Published Monday, December 17th, 2012, by Mike Sullivan.
You can hardly turn on the news these days – or log on to the Internet – without hearing about the so-called fiscal cliff. But what does the fiscal cliff mean for your business center?
Just to be clear, the fiscal cliff is a term used to refer to the economic effects that could result in tax increases, spending cuts and a corresponding reduction in the U.S. budget deficit beginning in 2013 if existing laws are not changed by the end of 2012.
A new report from commercial real estate services firm Cassidy Turley and chief economist Kevin Thorpe proposes three scenarios for the resolution of the issues that loom with the so-called fiscal cliff.
Unfortunately, in two out of three scenarios, the commercial real estate market suffers. The good news is that if policy makers achieve the reforms required under scenario 3, commercial real estate markets should improve. Let’s drill down into the analysis as it relates to business centers.
In the first scenario, where nothing is done to mitigate the impact of budget sequestration and tax increases, we fall off the fiscal cliff. If that happens, Thorpe forecasts that demand for U.S. office space will drop by 2.6 million square feet of net absorption in 2013. Office vacancy rates would rise by 20 basis points, and rents would move sideways at near-bottom levels. However, Thorpe says that there is only a 30% chance of this scenario occurring. It’s difficult to determine how this might impact business centers.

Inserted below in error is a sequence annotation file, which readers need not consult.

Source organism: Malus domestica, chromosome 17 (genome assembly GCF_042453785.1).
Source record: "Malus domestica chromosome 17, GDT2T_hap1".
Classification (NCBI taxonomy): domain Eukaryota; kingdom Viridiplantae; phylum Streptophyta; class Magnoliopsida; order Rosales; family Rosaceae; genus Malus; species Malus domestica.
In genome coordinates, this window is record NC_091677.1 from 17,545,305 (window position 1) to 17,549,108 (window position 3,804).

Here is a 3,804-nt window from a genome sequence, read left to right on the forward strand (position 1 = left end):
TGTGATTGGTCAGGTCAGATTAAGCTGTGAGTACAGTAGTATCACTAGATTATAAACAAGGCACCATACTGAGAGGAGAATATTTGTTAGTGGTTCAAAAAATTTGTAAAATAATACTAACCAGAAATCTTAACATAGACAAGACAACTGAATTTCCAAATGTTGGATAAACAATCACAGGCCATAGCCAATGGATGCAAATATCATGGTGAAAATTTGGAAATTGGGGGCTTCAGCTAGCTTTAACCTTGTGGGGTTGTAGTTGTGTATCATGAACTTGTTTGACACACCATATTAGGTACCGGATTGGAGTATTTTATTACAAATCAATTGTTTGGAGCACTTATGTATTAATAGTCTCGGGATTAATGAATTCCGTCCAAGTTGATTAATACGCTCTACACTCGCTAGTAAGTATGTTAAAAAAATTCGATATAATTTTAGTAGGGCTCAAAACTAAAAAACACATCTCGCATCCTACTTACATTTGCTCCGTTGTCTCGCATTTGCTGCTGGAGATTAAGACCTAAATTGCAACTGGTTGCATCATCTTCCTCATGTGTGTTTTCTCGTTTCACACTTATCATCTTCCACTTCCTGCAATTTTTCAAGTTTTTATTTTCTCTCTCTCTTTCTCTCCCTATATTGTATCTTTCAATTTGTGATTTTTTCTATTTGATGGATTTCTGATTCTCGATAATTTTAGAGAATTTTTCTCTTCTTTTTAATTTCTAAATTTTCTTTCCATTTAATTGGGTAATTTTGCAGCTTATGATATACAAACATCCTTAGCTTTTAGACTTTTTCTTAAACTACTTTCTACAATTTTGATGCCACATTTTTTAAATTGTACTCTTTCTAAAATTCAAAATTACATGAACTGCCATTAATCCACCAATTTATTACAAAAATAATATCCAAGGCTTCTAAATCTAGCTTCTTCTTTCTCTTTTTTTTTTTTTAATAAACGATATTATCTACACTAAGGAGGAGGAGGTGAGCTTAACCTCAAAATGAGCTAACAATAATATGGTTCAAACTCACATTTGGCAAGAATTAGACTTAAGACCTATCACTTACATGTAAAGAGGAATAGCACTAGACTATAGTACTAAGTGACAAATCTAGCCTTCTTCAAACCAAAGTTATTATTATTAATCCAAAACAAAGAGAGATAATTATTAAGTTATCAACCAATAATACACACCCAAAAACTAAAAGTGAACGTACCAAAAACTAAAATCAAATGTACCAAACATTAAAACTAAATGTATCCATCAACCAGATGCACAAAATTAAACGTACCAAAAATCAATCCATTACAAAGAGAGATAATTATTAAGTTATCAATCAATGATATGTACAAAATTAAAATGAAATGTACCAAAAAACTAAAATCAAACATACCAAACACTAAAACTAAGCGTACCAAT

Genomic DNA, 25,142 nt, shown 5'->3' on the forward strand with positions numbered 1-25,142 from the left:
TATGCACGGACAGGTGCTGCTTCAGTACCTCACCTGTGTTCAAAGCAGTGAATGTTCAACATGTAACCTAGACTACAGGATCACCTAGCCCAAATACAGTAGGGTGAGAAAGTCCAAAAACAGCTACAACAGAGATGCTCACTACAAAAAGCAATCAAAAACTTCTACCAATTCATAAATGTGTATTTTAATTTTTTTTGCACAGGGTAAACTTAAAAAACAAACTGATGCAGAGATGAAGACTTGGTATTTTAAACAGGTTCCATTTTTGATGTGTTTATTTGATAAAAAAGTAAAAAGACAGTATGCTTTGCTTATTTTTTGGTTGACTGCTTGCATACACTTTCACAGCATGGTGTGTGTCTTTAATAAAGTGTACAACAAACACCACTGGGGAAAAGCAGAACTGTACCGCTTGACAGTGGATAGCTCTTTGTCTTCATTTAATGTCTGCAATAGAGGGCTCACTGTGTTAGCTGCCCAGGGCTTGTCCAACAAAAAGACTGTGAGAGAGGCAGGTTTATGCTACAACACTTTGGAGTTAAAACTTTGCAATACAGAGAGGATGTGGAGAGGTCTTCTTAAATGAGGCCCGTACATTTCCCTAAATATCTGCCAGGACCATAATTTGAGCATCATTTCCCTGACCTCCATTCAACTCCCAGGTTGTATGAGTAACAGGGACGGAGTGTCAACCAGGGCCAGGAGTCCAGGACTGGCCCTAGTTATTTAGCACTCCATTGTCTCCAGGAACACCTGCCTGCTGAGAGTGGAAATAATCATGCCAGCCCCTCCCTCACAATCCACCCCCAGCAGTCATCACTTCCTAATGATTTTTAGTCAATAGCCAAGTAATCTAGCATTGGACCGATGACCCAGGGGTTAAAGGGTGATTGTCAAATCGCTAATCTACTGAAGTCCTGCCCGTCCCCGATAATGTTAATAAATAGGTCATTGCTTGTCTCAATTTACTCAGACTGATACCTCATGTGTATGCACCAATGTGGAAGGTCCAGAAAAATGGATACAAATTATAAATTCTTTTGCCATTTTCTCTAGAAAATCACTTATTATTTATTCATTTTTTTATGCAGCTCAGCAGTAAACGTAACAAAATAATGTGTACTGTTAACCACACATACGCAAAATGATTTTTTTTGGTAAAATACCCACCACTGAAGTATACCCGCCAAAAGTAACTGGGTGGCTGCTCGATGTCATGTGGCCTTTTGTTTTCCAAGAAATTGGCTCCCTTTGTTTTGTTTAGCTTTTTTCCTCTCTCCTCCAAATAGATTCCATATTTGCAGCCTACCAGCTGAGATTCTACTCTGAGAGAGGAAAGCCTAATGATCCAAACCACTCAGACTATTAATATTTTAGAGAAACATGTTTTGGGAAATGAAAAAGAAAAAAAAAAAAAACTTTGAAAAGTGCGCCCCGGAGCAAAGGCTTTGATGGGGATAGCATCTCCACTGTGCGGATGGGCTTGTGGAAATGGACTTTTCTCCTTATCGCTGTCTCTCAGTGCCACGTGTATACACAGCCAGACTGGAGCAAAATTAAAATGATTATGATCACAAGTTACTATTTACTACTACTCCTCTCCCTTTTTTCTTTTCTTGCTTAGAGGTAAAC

On the one hand, tenants may opt for shorter-term leases rather than longer-term commitments, which would be a boon for business centers. On the other hand, more tenants may not opt for office space at all. Virtual offices could become an alternative, which would also be a boon for business centers who offer this product. But there are too many unknowns about the long-term impacts of falling off the fiscal cliff.
In the second scenario, there would be no budget sequestration or tax increases – the current fiscal policy would be maintained. Thorpe predicts this would bring about a short-term boom in commercial real estate, with tighter vacancy rates, and rents recovering. Unfortunately, this scenario would very quickly lead to interest-rate hikes as well as the downgrading of the U.S. debt, and a credit disaster. The effect of those two moves on the commercial real estate market would be disastrous. However, Thorpe believes this scenario is lower in probability, only about 20%. Since tenants don’t need the same level of credit to lease from a business center on a short-term basis, business centers may weather part of the storm this scenario would bring.
The third scenario is the most likely one, with about a 50 percent chance of occurring, says Thorpe. In this scenario, the government would make significant reforms of entitlement programs and tax revenue. Real GDP growth would be about 2.4% in 2013, enough to potentially generate 2 million net new jobs. In this case, the U.S. office sector will continue to make reasonably healthy progress. Net absorption will clock in at 56 million square feet and vacancy could fall by 70 basis points in 2013.
This most likely scenario is the best long-term bet for business centers. After all, a growing economy is good for business.